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In this issue of Small Business News from The Stevie Awards:
How to Get a Start on the Competition
Project Management and Team Building 1.01
Podcast Interview: Inspiring Fast Growth
Small Business Blogs & Sites of Note
Calendar of Events for Small Business

DefibtechIn winning its 2006 Stevie Award for Best Customer Service Team in the American Business Awards,, Inc. beat out some pretty stiff competition When presented with the award, Mike Faith, president and CEO of, said: "This is vindication for all the hard work and dedication of the talented and creative professional Customer Service Team that mans our call center."

Known as America’s headset specialists,, Inc. caters to its 116,000 strong customer base through a 57-person call center based in the heart of San Francisco. As one of the fastest-growing private companies in America today, it prides itself on delivering Customer Service at levels of employee efficiency not normally found in the B2B office electronics industry.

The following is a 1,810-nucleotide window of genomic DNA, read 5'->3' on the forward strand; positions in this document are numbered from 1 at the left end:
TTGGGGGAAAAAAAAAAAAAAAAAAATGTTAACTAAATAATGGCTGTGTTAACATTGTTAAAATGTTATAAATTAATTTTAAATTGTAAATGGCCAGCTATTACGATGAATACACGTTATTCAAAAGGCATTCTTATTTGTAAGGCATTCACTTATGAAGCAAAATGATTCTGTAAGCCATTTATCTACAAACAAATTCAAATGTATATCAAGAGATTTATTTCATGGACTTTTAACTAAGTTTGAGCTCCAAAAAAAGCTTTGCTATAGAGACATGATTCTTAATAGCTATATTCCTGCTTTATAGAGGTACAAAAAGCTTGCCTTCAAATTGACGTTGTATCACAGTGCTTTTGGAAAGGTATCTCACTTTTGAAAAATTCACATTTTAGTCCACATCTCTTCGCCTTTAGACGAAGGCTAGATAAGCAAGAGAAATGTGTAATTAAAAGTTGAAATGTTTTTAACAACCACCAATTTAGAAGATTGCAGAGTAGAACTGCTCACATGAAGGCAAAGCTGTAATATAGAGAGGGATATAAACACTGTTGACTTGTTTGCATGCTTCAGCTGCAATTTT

Mike Faith attributes the company’s success to its committed focus on just two things:

1. Providing the largest selection of products at the best price;  and
2. Outstanding Customer Service.

Here are some pointers from on how to achieve the outstanding Customer Service part:

Enjoy the Experience
According to Mike: “We've found the best way to enjoy our work day is by helping people. It's a cliché, but true. Our goal: each person who calls us will be glad that they did. Whether they purchase from us, have a question, want to return an item, or even complain—our goal is total customer satisfaction. That's how we enjoy ourselves.”